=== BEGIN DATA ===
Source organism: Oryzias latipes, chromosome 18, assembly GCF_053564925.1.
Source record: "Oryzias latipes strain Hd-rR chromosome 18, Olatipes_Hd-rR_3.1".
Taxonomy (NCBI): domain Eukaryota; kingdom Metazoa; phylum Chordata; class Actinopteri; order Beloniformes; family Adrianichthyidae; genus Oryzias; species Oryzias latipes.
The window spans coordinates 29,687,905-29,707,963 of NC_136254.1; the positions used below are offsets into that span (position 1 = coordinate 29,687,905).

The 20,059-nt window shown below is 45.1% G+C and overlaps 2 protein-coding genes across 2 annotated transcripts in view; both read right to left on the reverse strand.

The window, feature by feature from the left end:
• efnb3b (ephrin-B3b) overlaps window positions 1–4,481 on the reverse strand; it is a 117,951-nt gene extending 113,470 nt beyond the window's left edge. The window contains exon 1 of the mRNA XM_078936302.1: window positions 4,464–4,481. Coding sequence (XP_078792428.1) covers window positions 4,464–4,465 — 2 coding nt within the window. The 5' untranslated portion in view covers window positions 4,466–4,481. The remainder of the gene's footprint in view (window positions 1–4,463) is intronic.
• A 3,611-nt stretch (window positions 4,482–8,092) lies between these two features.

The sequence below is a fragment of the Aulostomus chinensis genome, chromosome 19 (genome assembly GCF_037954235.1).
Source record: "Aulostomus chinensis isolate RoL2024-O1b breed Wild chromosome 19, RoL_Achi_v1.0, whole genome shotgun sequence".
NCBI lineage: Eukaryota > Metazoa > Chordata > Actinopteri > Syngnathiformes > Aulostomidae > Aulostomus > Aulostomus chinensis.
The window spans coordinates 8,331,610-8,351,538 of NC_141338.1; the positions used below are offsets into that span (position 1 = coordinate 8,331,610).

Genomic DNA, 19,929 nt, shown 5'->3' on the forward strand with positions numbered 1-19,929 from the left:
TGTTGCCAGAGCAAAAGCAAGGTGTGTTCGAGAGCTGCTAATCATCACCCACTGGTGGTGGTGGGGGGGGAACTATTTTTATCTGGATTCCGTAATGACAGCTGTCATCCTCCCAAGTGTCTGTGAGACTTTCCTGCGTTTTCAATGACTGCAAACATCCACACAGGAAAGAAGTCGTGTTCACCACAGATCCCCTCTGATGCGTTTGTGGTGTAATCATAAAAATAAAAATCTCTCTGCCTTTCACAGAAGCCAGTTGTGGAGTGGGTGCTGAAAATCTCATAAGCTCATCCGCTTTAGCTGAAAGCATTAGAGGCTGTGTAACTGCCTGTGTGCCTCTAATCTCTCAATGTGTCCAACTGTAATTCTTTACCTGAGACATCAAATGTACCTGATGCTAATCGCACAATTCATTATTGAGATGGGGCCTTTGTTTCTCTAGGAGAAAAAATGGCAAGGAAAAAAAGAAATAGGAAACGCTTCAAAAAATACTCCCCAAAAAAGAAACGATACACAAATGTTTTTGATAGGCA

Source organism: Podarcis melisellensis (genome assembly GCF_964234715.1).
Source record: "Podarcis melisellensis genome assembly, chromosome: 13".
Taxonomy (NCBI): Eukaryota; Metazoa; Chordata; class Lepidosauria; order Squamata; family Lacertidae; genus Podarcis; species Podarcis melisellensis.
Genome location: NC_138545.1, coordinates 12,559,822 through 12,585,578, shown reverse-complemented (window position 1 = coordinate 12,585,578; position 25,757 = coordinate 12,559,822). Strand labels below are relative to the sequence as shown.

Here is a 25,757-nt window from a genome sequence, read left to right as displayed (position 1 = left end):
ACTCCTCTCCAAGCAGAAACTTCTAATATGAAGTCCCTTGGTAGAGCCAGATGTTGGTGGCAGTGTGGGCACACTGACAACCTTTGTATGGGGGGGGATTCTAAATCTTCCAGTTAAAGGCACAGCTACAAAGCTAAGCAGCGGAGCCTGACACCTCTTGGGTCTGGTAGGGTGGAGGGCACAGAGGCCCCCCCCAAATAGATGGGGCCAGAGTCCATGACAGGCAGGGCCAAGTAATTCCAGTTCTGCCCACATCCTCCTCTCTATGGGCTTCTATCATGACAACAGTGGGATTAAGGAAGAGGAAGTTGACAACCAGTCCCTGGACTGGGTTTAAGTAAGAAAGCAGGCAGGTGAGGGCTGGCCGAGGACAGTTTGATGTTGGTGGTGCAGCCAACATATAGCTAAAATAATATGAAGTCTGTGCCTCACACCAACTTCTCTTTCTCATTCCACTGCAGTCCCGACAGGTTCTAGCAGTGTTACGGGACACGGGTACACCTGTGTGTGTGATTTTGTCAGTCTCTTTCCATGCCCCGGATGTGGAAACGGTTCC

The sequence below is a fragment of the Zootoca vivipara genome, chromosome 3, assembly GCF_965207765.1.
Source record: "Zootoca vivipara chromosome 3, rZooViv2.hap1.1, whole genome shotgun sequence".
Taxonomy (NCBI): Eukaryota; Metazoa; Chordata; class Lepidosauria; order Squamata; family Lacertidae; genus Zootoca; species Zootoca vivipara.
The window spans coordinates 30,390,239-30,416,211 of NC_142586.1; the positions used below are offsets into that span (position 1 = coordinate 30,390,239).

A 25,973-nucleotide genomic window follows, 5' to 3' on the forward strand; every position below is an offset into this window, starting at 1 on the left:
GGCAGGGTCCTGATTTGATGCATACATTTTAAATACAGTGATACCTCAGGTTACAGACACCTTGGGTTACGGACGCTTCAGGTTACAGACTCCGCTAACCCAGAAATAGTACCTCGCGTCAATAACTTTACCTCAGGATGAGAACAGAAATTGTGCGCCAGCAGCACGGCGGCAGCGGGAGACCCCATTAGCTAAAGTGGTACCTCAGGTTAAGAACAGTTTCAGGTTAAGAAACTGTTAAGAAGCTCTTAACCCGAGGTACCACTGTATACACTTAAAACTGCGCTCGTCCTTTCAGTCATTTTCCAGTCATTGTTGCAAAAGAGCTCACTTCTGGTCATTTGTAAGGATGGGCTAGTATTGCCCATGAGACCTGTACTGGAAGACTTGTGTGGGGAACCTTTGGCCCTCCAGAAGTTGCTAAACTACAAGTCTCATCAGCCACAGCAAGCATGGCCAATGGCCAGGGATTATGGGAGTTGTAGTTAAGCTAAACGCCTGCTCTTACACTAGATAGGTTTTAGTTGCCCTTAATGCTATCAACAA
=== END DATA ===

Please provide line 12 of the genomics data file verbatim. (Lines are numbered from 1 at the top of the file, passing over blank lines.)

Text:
The window spans coordinates 8,331,610-8,351,538 of NC_141338.1; the positions used below are offsets into that span (position 1 = coordinate 8,331,610).